Ilankai Tamil Sangam

Association of Tamils of Sri Lanka in the USA

Printer-Friendly Version

Mahinda Rajapakse - The Road to Disaster

by Brian Senewiratne, MD, Brisbane, Australia.

The manifesto of Mahinda Rajapakse, presidential candidate of the United People’s Freedom Alliance (UPFA), is an endorsement that a leopard (Sinhala political leaders) does not change its spots (the supremacy of the Sinhalese). 

It is instructive to know that, despite the loss of more than 65,000 lives, a devastation of the country and serious questions about its future, the thinking of Sinhalese politicians has not changed.  If such people are elected to power, neither has the thinking of the Sinhalese majority changed.  It is not “instructive” for us, who have known this for years, but it is instructive for the international community which is still hallucinating that there is a genuine desire on the part of the Sinhala leadership to reach a political settlement with the Tamil ‘minority’.

Rajapakse’s manifesto titled “Mahinda Chintana” (Mahinda’s thoughts), in the setting of agreements signed by him with so-called Marxists” (read political opportunists) in the JVP, and the extreme Sinhala chauvinists among the politically active Buddhist clergy (the JHU), is the clearest indication that the concept of multi-ethnic, multi-lingual, multi-religious Sri Lanka as a Sinhala-Buddhist nation is alive and well.  If that is the score, there is no alternative to the establishment of a Tamil Nation, Eelam.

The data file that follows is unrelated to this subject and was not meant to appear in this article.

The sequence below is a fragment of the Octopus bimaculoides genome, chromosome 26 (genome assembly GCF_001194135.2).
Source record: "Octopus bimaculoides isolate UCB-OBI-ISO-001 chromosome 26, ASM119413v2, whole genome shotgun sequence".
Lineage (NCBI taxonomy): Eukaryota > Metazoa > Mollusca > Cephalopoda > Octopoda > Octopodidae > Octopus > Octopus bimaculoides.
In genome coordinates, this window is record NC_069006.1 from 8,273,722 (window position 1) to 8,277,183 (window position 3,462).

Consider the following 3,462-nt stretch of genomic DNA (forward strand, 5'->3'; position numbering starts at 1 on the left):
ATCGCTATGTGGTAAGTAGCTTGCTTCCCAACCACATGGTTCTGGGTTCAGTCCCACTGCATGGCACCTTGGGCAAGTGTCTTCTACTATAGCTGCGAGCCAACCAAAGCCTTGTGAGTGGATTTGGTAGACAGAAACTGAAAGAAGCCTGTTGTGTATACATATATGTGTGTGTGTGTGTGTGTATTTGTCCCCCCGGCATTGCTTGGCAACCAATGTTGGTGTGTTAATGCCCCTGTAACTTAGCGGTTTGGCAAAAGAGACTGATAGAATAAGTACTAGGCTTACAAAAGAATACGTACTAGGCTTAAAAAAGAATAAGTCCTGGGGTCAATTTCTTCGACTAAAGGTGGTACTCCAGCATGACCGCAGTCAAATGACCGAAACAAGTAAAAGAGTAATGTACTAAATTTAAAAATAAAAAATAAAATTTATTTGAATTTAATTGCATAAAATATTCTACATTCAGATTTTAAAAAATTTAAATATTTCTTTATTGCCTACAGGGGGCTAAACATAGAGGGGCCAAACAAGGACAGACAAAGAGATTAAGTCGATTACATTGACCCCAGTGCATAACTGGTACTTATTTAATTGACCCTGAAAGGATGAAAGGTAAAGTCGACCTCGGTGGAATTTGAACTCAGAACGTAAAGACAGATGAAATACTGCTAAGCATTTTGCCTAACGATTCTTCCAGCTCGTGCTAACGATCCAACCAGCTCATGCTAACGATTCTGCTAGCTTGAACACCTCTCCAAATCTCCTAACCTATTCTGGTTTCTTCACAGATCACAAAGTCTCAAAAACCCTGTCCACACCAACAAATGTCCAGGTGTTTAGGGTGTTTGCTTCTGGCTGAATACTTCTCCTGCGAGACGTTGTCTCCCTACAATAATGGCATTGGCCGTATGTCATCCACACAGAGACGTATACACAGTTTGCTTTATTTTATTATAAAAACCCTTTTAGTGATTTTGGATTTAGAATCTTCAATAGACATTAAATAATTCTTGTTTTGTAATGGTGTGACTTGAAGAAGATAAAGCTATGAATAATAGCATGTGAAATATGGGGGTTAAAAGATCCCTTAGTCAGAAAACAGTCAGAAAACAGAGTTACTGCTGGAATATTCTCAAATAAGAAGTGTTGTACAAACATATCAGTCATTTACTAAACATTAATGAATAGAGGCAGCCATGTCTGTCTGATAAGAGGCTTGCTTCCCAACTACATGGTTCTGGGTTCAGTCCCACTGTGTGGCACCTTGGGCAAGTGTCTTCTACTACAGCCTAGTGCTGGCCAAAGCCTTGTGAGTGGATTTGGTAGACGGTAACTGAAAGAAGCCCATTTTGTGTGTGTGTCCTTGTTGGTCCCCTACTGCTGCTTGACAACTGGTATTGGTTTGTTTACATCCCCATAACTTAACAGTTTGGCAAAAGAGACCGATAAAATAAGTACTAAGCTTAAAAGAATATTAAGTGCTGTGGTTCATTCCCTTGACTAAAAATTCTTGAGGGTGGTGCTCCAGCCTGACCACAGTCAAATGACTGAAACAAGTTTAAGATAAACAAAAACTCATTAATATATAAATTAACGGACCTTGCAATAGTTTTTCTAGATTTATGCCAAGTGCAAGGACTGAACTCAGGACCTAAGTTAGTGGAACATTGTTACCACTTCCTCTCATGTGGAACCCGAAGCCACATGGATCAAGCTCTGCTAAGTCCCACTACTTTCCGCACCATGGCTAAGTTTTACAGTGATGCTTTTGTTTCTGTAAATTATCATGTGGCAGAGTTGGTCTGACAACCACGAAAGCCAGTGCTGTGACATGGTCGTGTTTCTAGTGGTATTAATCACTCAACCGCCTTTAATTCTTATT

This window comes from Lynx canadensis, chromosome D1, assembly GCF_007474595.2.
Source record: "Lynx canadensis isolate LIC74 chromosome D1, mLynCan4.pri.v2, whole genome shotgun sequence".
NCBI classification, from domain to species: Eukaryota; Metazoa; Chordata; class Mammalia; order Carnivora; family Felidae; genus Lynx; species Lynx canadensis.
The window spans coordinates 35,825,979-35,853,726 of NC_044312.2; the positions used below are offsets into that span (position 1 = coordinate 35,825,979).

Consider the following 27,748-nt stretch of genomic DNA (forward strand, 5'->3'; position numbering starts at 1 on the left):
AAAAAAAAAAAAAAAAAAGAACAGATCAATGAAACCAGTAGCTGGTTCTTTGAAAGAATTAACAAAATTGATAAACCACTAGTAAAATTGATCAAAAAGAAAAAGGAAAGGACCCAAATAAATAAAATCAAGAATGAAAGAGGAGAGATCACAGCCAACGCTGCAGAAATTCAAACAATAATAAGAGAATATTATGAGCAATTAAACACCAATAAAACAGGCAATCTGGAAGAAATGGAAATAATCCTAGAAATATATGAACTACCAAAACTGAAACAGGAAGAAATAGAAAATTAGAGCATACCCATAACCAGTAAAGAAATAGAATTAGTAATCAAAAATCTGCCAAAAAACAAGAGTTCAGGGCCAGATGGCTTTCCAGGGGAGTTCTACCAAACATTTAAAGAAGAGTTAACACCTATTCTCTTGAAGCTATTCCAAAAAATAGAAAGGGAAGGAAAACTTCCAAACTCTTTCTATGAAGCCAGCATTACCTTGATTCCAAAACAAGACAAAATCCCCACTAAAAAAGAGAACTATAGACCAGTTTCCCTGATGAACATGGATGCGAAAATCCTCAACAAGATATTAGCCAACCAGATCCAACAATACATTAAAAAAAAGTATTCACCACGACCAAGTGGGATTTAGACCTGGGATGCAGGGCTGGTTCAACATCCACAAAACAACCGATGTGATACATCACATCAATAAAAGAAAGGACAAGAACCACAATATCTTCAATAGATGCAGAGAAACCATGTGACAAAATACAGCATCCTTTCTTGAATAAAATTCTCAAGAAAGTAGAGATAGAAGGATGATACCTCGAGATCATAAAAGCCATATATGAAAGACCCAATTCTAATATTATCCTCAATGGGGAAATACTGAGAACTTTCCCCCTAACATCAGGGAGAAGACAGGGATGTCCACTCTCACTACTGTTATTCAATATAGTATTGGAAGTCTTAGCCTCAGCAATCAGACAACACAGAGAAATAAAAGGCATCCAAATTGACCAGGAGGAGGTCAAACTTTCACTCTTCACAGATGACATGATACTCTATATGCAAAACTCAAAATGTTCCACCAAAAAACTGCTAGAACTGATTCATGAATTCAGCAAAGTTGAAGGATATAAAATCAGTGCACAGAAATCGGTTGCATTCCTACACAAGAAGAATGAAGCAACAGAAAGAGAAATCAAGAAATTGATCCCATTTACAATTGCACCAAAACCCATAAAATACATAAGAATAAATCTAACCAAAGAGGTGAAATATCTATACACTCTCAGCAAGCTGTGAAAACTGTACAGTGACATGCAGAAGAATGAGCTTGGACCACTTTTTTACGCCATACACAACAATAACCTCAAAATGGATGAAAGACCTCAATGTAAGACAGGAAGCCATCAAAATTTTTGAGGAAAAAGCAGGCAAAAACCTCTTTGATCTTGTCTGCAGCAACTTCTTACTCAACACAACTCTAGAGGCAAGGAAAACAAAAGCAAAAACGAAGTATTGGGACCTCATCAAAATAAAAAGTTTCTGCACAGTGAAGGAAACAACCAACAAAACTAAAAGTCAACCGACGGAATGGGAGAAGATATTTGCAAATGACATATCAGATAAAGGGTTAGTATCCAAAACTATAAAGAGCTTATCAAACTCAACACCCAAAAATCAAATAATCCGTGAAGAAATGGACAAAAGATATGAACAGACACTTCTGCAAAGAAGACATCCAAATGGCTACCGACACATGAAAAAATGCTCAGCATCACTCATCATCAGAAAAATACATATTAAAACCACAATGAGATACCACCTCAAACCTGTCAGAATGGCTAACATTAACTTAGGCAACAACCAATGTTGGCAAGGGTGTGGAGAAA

In other pronouncements of “Mahinda’s thoughts”, he has said that the ongoing Ceasefire Agreement between the government and the LTTE will have to be ‘revised,’ i.e. scrapped. The concept of self-determination for the Tamils will have to be abandoned and,with it, Federalism as a basis of a negotiated settlement. Mr. Rajapakse does not seem to realise that the bottom line in the struggle to free the Tamil people from Sinhalese domination is the right of a people to self--determination.    He should note that it is this same right of self-determination that enabled his ancestors to free themselves from British domination. By rejecting this right, he is effectively closing the door to a negotiated settlement.